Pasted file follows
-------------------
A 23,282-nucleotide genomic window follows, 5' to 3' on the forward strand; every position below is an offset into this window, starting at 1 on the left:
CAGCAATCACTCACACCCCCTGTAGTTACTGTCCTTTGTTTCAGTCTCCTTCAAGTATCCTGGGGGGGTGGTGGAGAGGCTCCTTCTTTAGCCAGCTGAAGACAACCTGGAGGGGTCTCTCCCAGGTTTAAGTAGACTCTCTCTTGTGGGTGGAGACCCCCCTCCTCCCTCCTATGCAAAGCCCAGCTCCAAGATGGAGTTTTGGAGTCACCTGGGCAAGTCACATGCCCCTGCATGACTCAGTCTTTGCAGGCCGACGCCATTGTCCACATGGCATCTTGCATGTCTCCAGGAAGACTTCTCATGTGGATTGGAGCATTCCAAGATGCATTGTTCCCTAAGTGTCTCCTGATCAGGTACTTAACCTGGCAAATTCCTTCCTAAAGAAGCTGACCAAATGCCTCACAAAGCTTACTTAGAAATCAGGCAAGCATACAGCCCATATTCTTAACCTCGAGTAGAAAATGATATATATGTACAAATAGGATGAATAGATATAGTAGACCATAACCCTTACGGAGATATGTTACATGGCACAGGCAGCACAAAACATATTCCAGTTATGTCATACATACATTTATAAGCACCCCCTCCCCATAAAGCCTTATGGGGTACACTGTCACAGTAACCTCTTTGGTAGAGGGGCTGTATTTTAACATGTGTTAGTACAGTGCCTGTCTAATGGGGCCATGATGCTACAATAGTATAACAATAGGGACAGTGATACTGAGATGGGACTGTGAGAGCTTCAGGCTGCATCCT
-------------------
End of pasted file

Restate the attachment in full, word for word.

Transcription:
A 23,282-nucleotide genomic window follows, 5' to 3' on the forward strand; every position below is an offset into this window, starting at 1 on the left:
CAGCAATCACTCACACCCCCTGTAGTTACTGTCCTTTGTTTCAGTCTCCTTCAAGTATCCTGGGGGGGTGGTGGAGAGGCTCCTTCTTTAGCCAGCTGAAGACAACCTGGAGGGGTCTCTCCCAGGTTTAAGTAGACTCTCTCTTGTGGGTGGAGACCCCCCTCCTCCCTCCTATGCAAAGCCCAGCTCCAAGATGGAGTTTTGGAGTCACCTGGGCAAGTCACATGCCCCTGCATGACTCAGTCTTTGCAGGCCGACGCCATTGTCCACATGGCATCTTGCATGTCTCCAGGAAGACTTCTCATGTGGATTGGAGCATTCCAAGATGCATTGTTCCCTAAGTGTCTCCTGATCAGGTACTTAACCTGGCAAATTCCTTCCTAAAGAAGCTGACCAAATGCCTCACAAAGCTTACTTAGAAATCAGGCAAGCATACAGCCCATATTCTTAACCTCGAGTAGAAAATGATATATATGTACAAATAGGATGAATAGATATAGTAGACCATAACCCTTACGGAGATATGTTACATGGCACAGGCAGCACAAAACATATTCCAGTTATGTCATACATACATTTATAAGCACCCCCTCCCCATAAAGCCTTATGGGGTACACTGTCACAGTAACCTCTTTGGTAGAGGGGCTGTATTTTAACATGTGTTAGTACAGTGCCTGTCTAATGGGGCCATGATGCTACAATAGTATAACAATAGGGACAGTGATACTGAGATGGGACTGTGAGAGCTTCAGGCTGCATCCT